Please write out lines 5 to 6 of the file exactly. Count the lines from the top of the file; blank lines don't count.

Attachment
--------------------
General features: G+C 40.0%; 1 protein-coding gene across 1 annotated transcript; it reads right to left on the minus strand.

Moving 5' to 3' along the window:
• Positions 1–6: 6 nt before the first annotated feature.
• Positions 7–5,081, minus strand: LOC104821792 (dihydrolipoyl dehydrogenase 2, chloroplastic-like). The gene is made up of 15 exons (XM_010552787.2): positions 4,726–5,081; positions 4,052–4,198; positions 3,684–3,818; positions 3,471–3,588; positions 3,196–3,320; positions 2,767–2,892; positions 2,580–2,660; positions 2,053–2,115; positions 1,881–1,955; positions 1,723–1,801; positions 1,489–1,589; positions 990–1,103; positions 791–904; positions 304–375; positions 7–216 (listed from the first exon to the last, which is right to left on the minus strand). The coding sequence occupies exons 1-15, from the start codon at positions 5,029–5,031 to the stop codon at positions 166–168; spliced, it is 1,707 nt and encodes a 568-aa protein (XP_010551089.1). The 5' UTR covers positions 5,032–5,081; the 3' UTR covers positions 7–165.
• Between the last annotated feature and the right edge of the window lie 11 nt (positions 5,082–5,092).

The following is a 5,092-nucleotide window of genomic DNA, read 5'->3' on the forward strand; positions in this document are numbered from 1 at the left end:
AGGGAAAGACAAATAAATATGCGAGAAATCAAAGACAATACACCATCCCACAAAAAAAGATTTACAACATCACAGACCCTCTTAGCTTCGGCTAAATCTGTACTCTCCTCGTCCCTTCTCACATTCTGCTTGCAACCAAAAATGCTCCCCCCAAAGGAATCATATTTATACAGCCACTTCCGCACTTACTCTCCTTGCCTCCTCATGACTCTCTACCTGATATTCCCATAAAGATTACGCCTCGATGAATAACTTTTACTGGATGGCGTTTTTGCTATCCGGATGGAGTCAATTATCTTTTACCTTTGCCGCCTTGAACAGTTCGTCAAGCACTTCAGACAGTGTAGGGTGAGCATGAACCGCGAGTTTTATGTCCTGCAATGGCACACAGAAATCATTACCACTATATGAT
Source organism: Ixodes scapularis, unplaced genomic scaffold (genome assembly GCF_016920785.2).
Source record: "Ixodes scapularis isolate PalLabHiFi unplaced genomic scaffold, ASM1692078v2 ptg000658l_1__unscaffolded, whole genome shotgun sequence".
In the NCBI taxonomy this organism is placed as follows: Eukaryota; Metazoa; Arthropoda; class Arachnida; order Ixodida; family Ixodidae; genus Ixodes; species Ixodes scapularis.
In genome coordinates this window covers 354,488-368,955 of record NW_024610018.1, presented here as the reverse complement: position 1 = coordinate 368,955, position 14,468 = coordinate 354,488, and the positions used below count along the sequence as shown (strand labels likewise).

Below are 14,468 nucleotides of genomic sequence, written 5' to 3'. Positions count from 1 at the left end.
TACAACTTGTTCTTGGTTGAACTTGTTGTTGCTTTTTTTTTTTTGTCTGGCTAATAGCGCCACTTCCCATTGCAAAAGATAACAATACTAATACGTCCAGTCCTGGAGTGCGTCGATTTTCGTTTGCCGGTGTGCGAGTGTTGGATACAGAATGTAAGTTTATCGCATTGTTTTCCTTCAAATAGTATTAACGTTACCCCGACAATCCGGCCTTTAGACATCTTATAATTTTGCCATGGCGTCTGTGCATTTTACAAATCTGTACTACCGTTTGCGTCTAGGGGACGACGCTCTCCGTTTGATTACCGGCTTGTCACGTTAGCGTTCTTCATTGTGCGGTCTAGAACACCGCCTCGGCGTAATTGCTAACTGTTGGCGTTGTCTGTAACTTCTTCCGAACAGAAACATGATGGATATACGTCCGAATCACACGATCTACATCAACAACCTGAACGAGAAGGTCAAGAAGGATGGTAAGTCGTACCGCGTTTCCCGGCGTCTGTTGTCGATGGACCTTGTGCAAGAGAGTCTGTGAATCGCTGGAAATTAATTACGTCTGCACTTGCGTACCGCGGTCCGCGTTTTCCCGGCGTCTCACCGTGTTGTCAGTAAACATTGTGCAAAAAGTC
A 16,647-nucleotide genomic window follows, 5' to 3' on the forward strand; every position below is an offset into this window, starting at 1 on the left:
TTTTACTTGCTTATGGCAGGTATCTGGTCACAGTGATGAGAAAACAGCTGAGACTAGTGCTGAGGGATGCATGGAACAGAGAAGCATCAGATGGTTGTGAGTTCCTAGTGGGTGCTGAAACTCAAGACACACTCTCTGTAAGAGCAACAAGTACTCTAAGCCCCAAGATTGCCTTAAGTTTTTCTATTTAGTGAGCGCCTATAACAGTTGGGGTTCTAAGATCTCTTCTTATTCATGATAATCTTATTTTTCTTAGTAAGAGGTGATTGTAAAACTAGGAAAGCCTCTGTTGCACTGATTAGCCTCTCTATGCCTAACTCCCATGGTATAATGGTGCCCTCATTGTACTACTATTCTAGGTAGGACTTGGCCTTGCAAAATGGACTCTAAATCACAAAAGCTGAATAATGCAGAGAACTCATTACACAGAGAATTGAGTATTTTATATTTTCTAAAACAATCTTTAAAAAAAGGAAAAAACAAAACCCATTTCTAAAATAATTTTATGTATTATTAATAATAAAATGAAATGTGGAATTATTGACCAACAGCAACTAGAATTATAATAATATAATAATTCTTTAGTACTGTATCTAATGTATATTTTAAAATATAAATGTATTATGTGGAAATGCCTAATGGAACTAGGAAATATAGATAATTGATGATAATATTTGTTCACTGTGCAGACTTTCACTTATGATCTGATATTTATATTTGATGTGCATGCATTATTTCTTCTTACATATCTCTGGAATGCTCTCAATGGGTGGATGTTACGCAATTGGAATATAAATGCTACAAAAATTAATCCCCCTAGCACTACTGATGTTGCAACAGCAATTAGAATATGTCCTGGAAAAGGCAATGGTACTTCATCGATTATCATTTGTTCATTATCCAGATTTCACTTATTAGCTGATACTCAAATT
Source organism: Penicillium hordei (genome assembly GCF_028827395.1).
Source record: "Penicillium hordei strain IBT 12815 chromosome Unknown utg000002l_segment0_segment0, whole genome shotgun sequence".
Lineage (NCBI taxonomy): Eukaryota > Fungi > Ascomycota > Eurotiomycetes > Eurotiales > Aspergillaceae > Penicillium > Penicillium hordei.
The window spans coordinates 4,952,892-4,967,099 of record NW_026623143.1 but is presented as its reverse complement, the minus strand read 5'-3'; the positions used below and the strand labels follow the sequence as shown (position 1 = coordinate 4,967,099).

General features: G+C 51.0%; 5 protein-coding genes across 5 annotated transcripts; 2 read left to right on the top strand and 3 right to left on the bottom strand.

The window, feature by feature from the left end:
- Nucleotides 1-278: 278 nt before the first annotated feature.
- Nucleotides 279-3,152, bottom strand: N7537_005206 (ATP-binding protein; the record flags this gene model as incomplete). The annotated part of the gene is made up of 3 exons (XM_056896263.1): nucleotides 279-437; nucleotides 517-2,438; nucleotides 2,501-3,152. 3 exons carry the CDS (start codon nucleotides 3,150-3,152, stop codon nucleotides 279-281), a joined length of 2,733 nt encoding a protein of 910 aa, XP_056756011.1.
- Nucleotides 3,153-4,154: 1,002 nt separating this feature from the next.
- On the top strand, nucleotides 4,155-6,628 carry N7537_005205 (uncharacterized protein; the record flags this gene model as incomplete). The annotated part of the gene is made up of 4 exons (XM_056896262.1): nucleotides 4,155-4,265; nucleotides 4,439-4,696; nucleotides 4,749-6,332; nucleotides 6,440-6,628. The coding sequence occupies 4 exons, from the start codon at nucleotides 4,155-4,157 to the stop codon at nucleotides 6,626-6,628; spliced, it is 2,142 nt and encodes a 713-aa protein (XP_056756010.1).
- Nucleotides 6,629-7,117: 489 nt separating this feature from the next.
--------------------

• Between the last annotated feature and the right edge of the window lie 11 nt (positions 5,082–5,092).

The following is a 5,092-nucleotide window of genomic DNA, read 5'->3' on the forward strand; positions in this document are numbered from 1 at the left end: